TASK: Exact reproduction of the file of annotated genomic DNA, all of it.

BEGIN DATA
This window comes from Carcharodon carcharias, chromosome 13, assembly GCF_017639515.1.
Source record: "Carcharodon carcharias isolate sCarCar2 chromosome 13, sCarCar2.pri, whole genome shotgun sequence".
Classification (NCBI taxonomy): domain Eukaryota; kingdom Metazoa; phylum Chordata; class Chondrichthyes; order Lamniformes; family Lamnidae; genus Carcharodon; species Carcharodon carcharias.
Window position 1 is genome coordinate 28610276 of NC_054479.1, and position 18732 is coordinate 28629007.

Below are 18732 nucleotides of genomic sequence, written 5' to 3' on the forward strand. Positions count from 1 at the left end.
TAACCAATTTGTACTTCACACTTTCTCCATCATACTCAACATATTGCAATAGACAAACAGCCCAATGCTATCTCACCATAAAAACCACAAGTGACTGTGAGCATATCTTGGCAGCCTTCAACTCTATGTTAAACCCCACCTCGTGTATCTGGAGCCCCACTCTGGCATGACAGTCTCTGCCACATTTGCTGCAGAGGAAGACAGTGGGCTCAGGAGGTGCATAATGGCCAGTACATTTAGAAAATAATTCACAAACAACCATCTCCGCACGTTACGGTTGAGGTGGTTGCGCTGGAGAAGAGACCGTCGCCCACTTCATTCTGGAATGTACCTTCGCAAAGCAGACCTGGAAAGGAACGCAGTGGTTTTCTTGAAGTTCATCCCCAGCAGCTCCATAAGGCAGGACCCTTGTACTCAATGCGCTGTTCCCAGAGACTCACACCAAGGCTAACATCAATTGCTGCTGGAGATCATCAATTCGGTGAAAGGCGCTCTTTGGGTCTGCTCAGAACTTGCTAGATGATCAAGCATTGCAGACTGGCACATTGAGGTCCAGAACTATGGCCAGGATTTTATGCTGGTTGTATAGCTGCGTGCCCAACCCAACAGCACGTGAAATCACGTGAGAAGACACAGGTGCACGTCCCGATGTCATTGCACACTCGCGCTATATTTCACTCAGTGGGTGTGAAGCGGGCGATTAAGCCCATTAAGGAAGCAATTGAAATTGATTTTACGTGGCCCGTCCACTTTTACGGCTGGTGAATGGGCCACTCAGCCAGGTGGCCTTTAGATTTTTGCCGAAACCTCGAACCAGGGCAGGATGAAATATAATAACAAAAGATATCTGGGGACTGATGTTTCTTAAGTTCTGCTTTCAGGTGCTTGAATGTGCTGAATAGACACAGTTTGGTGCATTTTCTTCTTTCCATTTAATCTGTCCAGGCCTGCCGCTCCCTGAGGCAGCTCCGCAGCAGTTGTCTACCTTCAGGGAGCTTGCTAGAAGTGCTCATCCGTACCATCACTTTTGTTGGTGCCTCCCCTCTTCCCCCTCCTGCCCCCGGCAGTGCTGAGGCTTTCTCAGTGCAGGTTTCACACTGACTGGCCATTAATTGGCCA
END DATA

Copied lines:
This window comes from Carcharodon carcharias, chromosome 13, assembly GCF_017639515.1.
Source record: "Carcharodon carcharias isolate sCarCar2 chromosome 13, sCarCar2.pri, whole genome shotgun sequence".
Classification (NCBI taxonomy): domain Eukaryota; kingdom Metazoa; phylum Chordata; class Chondrichthyes; order Lamniformes; family Lamnidae; genus Carcharodon; species Carcharodon carcharias.
Window position 1 is genome coordinate 28610276 of NC_054479.1, and position 18732 is coordinate 28629007.

Below are 18732 nucleotides of genomic sequence, written 5' to 3' on the forward strand. Positions count from 1 at the left end.
TAACCAATTTGTACTTCACACTTTCTCCATCATACTCAACATATTGCAATAGACAAACAGCCCAATGCTATCTCACCATAAAAACCACAAGTGACTGTGAGCATATCTTGGCAGCCTTCAACTCTATGTTAAACCCCACCTCGTGTATCTGGAGCCCCACTCTGGCATGACAGTCTCTGCCACATTTGCTGCAGAGGAAGACAGTGGGCTCAGGAGGTGCATAATGGCCAGTACATTTAGAAAATAATTCACAAACAACCATCTCCGCACGTTACGGTTGAGGTGGTTGCGCTGGAGAAGAGACCGTCGCCCACTTCATTCTGGAATGTACCTTCGCAAAGCAGACCTGGAAAGGAACGCAGTGGTTTTCTTGAAGTTCATCCCCAGCAGCTCCATAAGGCAGGACCCTTGTACTCAATGCGCTGTTCCCAGAGACTCACACCAAGGCTAACATCAATTGCTGCTGGAGATCATCAATTCGGTGAAAGGCGCTCTTTGGGTCTGCTCAGAACTTGCTAGATGATCAAGCATTGCAGACTGGCACATTGAGGTCCAGAACTATGGCCAGGATTTTATGCTGGTTGTATAGCTGCGTGCCCAACCCAACAGCACGTGAAATCACGTGAGAAGACACAGGTGCACGTCCCGATGTCATTGCACACTCGCGCTATATTTCACTCAGTGGGTGTGAAGCGGGCGATTAAGCCCATTAAGGAAGCAATTGAAATTGATTTTACGTGGCCCGTCCACTTTTACGGCTGGTGAATGGGCCACTCAGCCAGGTGGCCTTTAGATTTTTGCCGAAACCTCGAACCAGGGCAGGATGAAATATAATAACAAAAGATATCTGGGGACTGATGTTTCTTAAGTTCTGCTTTCAGGTGCTTGAATGTGCTGAATAGACACAGTTTGGTGCATTTTCTTCTTTCCATTTAATCTGTCCAGGCCTGCCGCTCCCTGAGGCAGCTCCGCAGCAGTTGTCTACCTTCAGGGAGCTTGCTAGAAGTGCTCATCCGTACCATCACTTTTGTTGGTGCCTCCCCTCTTCCCCCTCCTGCCCCCGGCAGTGCTGAGGCTTTCTCAGTGCAGGTTTCACACTGACTGGCCATTAATTGGCCA